Elongated, the length exceeding the breadth and depth considerably. Wedge-shaped, when viewed from above. Slightly arched when viewed from the side, tapering to stop. The region of the forehead is of medium width, but appearing broader through ears set low to complete an alert expression, with a slight furrow between the eyes. Muzzle-Tapering to complete the wedge shape of the head. Length equal to or slightly longer than the length of the skull from the occiput to stop. Whisker trimming optional. Nose – Darkly pigmented or varying shades of liver, harmonizing with coat color. Lips – Tight with good pigmentation. Bite – Scissors.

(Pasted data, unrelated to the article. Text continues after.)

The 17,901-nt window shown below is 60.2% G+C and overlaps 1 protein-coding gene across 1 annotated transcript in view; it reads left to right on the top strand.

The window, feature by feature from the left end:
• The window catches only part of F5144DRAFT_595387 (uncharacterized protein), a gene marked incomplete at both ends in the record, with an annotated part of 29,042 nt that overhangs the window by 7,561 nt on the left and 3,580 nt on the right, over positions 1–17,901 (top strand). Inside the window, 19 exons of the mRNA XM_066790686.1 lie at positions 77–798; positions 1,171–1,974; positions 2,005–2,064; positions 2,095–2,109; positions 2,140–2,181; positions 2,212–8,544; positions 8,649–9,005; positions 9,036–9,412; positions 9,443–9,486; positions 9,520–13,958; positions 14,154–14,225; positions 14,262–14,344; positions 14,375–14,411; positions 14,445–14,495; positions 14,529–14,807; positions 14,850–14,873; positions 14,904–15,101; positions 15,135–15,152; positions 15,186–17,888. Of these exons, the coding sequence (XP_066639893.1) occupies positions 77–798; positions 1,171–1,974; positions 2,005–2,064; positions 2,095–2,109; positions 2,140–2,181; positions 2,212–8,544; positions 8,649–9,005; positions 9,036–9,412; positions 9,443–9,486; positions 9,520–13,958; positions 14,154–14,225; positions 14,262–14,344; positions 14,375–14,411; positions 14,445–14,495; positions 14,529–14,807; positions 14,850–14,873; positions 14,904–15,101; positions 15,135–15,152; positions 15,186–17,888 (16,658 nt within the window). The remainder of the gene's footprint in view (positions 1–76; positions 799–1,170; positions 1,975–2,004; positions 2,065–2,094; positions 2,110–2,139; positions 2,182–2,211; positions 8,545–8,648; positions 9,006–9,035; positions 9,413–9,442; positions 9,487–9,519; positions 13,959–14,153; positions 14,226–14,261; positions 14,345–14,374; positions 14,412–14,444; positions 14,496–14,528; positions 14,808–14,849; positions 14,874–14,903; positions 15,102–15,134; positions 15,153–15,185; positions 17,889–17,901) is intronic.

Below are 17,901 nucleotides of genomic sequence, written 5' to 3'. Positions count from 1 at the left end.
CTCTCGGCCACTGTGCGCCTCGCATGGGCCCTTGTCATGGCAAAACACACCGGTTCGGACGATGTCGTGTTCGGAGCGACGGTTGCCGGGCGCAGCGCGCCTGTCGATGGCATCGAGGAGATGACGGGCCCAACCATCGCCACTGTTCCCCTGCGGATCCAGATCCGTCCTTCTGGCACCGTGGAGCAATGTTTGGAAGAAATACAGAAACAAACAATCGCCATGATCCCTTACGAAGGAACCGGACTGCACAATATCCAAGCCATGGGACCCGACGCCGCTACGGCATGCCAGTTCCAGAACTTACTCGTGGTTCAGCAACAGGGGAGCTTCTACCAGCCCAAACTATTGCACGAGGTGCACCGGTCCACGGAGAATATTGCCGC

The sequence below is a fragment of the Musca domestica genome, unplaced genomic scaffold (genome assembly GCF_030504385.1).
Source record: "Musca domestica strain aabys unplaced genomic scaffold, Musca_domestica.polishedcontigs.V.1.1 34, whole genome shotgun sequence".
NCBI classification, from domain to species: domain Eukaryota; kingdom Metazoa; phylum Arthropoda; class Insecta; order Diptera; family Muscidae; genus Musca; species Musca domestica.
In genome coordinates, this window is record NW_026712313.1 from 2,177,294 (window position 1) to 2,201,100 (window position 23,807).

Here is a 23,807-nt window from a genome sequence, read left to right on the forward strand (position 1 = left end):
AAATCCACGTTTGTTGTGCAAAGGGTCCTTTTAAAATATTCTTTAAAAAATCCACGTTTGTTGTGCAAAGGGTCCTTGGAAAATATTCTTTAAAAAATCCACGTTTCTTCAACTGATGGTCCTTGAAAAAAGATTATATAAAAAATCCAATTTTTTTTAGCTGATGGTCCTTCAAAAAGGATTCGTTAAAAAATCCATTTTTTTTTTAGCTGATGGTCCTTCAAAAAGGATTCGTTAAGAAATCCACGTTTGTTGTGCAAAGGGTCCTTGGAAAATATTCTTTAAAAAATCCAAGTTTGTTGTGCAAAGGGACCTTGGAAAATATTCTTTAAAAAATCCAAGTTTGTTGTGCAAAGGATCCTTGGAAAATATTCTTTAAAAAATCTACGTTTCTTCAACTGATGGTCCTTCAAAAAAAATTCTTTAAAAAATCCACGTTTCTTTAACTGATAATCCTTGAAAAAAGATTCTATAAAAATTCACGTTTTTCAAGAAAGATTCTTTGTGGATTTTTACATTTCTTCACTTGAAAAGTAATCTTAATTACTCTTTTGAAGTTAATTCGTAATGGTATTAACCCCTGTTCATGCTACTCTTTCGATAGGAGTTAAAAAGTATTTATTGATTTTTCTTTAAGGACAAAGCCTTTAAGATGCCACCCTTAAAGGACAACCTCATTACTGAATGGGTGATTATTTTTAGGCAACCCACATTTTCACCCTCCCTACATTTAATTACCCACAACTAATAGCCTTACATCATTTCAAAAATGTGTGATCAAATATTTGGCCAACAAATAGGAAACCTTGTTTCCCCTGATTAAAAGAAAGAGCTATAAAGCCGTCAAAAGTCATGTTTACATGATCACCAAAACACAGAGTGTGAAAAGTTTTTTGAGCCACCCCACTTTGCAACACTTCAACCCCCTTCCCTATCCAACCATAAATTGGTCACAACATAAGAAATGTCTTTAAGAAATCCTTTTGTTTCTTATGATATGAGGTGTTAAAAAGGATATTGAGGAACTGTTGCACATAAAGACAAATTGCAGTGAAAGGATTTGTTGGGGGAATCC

BODY

Neck – well arched. Balance to body and head and free from throatiness. Topline – Level with slight arch over the loins. Body – Strong, displaying athletic agility and trimness. Chest – Moderately broad and deep, extending to the elbows, with well-sprung ribs. Loin – Well-tucked up. Short, muscled flanks.

FOREQUARTERS

Shoulders moderately angulated. Legs straight. Pasterns flexible with very slight slope when viewed from the side. Dewclaws may be removed. Feet – Catlike, pads hard, pigmentation harmonizing with nose and eye rims. Nails strong, hard, pigmentation harmonizing with either nose and eye rims or coat.

TAIL

Set high. When confident tail will be carried curled over the back, either in a curl or sickle, with one full curl being the ideal. When extended, the bone shall reach to the hocks.

COAT